My enthusiasm for outdoor photography has furnished me with some unique experiences and mini-adventures over the years.
From crawling through patches of poison ivy and itch weed to get a shot of a butterfly to facing off with a rutting bull elk at 15 paces to huddling in a blind for hours waiting for deer, turkeys or other wildlife to show up, I'm always on the lookout for a new or different photo opportunity. When one of those opportunities pans out, the result is usually some interesting images as a lasting record of the incident.
Most of my friends are well acquainted with my dedication to photography and often help me locate interesting subjects. Last Thursday morning was one of those occasions as I accompanied Ralph Filer and Bill Carter to Bill's hunting camp in Huntingdon County, a location that has produced all sorts of great images for me on dozens of previous visits there. The week before, Ralph had located a nest of turkey vultures in a small cave on top of the ridge behind the cabin, and I was eager to get some pictures of the baby vultures.
I had my camera focused and ready as we cautiously approached the rocky outcrop where the birds were living in case one of the adult vultures flew out of the den, but neither parent was on the premises at the moment. Both the male and female turkey vultures share the duties of incubating the eggs and then tending the hatchlings, which are mostly helpless and require lots of care early on. Vultures, of course, are primarily scavengers that feed on rotting carcasses and other carrion. The adult birds feed their young by regurgitating some of that partially digested mess back to them.
As nasty as all that sounds, however, vultures are simply filling an important niche in the food chain.
As we neared the opening to the vulture nursery, I kept a watchful eye for the return of the adult birds. When annoyed or threatened, vultures will regurgitate on their tormentors as a defense mechanism. I'm pretty sure buzzard puke would have to be about the most putrid substance imaginable, so I was positive that is one experience in pursuit of a photo I had no desire to endure firsthand.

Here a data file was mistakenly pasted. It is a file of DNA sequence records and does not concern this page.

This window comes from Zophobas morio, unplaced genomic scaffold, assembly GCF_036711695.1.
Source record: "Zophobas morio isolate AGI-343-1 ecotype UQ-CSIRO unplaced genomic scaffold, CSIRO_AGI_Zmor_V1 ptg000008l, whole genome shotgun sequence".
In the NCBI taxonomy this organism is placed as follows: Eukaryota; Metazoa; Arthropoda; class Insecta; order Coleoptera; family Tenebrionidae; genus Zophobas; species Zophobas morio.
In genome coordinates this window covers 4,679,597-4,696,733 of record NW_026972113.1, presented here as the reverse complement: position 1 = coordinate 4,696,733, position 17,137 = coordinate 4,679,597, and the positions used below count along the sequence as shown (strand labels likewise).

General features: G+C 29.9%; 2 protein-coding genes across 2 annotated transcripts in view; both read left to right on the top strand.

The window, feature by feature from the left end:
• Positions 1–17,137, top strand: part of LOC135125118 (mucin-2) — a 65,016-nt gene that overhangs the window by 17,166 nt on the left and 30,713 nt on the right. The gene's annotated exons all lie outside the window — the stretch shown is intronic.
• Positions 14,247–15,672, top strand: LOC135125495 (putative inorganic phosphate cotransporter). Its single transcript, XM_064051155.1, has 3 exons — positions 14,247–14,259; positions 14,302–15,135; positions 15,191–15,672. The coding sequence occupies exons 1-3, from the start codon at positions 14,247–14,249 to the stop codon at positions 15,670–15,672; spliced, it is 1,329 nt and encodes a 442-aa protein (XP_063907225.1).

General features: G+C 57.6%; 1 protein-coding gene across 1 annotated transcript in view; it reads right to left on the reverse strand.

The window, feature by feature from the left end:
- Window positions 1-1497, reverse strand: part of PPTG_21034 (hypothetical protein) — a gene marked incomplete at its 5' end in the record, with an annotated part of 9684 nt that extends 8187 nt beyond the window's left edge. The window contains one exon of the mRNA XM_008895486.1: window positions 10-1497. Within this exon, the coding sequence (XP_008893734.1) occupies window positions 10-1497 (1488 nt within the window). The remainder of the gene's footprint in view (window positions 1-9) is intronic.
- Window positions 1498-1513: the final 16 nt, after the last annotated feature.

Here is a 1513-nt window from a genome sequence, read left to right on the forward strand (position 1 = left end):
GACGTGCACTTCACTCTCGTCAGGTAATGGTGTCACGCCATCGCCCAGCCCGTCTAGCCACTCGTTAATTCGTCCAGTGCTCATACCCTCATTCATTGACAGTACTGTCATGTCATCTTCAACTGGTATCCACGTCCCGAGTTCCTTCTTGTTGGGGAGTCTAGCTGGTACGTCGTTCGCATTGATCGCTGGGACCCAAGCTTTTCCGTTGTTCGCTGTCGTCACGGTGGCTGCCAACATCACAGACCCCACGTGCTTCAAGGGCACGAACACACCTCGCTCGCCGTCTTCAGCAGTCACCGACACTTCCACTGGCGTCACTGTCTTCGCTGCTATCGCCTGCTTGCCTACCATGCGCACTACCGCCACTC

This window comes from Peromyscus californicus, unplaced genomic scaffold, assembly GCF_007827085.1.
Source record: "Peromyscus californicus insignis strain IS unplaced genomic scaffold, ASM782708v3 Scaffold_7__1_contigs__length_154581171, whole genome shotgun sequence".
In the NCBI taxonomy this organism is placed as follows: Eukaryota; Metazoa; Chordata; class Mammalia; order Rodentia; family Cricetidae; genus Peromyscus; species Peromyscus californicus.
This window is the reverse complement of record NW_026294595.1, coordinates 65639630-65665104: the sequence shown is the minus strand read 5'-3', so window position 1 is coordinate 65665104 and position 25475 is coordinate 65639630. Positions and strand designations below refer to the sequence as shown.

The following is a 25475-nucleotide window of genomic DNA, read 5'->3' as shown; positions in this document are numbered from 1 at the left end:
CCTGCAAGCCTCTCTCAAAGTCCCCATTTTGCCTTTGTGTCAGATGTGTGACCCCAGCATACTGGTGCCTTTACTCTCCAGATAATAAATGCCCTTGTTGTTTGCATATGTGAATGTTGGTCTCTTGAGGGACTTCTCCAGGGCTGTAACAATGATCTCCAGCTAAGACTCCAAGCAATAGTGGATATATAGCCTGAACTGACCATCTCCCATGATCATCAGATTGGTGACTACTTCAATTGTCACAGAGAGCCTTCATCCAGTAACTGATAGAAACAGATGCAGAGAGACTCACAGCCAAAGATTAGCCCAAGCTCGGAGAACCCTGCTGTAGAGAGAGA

Given their overall lifestyle, I suppose it's no surprise that vultures aren't great housekeepers. Vultures do little or no nest building, especially in an underground cavity such as the one we were investigating. And yes, the place had a foul smell all its own, sort of an indescribable mixture of vulture vomit and feces that hung thick around the site in the damp morning air. Even under those conditions, however, the smell was not that pervasive and you had to be relatively close to get whiff of it, otherwise I suppose predators would easily home in on the defenseless young birds.
Unlike most birds, vultures have no voice box and can only utter low-pitched hisses or grunts. When the baby birds finally detected our presence, they began making a prolonged hissing noise, almost like someone deflating an air mattress.
Mindful that I didn't want to cause any undue stress on the nestlings, I slowly crawled into the smelly little grotto until I saw the two baby vultures hiding in one corner of the den. Even baby bluebirds aren't much to look at until they are almost fledged and ready to fly, but baby vultures are ugly, really ugly. About the size of a ruffed grouse, they were covered in bright white down with dull gray heads, a stark contrast to the nearly black plumage and red head characteristic of an adult turkey vulture.
After taking a few quick shots of the birds, I backed out of their lair, and we returned to camp, leaving the juvenile vultures to the care of their parents for a few more weeks. If nature selects either of those two young vultures for survival, they will grow much larger with a wingspan of nearly 6 feet that will allow them to soar so gracefully with others of their kind above the ridges of our region.
And while it is easy to think of turkey vultures simply as ugly and repulsive creatures, they are really a specialized species that is highly adapted for its place in the natural world.